The Rani Pill transports an injection right to the gut, where there are no sharp pain receptors. As many as one in four Americans are afraid of needles. That's led a handful of start-ups to develop alternatives to hypodermic syringes. This would be good news for health care: While needles provide an effective tool for vaccinations and treatments that the stomach's digestive juices would neutralize if taken orally, needle phobia keeps many from getting the care they need. But surveys indicate that the number of needle-averse among us is closer to one in four.
An MIT-led research team has developed a drug capsule that could be used to deliver oral doses of insulin, potentially replacing the injections that people with type 2 diabetes have to give themselves every day. About the size of a blueberry, the capsule contains a small needle made of compressed insulin, which is injected after the capsule reaches the stomach. In tests in animals, the researchers showed that they could deliver enough insulin to lower blood sugar to levels comparable to those produced by injections given through skin. They also demonstrated that the device can be adapted to deliver other protein drugs. "We are really hopeful that this new type of capsule could someday help diabetic patients and perhaps anyone who requires therapies that can now only be given by injection or infusion," says Robert Langer, the David H. Koch Institute Professor, a member of MIT's Koch Institute for Integrative Cancer Research, and one of the senior authors of the study.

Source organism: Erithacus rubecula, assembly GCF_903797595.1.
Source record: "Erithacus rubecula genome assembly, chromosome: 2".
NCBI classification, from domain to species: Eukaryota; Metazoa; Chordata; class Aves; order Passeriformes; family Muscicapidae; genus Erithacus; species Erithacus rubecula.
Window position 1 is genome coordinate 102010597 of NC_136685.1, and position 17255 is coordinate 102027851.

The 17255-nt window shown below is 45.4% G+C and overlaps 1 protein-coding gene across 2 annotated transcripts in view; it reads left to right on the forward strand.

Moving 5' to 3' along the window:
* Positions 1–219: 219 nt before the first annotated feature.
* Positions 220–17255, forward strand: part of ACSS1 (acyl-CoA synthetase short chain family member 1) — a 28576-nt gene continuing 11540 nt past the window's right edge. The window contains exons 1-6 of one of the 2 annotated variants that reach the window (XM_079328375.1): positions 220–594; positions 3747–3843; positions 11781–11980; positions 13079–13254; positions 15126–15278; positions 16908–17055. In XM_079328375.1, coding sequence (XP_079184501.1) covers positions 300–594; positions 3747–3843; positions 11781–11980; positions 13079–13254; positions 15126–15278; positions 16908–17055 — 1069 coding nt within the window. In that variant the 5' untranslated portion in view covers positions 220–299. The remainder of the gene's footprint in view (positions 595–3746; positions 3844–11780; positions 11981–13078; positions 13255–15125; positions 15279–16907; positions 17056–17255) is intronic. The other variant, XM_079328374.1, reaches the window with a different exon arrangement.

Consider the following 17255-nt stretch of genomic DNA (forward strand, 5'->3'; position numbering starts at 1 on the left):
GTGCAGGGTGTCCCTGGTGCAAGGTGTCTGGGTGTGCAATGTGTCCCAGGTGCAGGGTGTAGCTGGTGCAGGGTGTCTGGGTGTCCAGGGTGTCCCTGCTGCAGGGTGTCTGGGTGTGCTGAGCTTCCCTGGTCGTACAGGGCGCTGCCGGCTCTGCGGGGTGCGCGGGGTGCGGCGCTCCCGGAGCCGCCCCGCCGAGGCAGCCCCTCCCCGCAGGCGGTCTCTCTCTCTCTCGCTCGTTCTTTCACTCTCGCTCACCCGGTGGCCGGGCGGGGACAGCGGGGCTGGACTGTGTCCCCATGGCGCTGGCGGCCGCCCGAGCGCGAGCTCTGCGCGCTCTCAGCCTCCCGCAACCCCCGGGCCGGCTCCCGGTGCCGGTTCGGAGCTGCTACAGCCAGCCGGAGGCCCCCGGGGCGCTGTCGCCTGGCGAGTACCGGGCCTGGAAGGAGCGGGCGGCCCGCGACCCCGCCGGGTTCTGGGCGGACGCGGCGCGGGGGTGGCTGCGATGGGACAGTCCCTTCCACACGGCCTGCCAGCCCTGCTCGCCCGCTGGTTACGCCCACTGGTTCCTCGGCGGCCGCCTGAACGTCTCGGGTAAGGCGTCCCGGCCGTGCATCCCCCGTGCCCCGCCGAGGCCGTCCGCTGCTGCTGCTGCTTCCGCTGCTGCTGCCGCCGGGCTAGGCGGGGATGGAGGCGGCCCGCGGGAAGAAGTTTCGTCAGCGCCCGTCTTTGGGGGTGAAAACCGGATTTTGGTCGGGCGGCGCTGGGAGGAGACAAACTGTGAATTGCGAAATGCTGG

For the last 100 years, diabetics have had to rely on at least two insulin injections a day to control their blood sugar. But a pill could banish the need for shots forever, a new study says. The capsule contains a tiny needle that is made almost completely of freeze-dried insulin, and a spring - all held in place by a disc of sugar. Once the pill reaches the stomach, water dissolves the disk, releasing the spring, and pushing out the to inject the stomach with the all-important insulin. The team, from Brigham and Women's Hospital and the Massachusetts Institute of Technology, says this localized approach is more pleasant to take, easier to carry around and less expensive than traditional injections.
Pills containing miniature hypodermics that can painlessly inject drugs into the lining of the stomach have shown promise in initial tests in pigs. Each pill capsule contains a number of tiny injectors. Inside each injector is a needle with a tip mostly made of a dried drug, such as insulin. The shape of these injectors – rounded with a flat bottom – was inspired by the leopard tortoise, and means they self-right within around a tenth of a second after landing of the floor of the stomach, ensuring the needle points downwards. At the base of the needle is a compressed spring held in place by sugar.
Given the choice between tossing back a dose of medicine and pushing it through your flesh inside a cold, steel needle, most people pick the pill. Convenience, portability, and lack of skin-stabbiness have made pills the most popular way to administer drugs for the better part of medical history. But not all drugs can survive the corrosive, churning trip from the stomach into the intestines and across to the bloodstream. Antibodies, proteins--these molecules are too fragile. That's why you still have to get your immunizations as shots, and why many diabetics have to inject themselves twice a day with insulin to keep their blood sugar levels from getting toxic.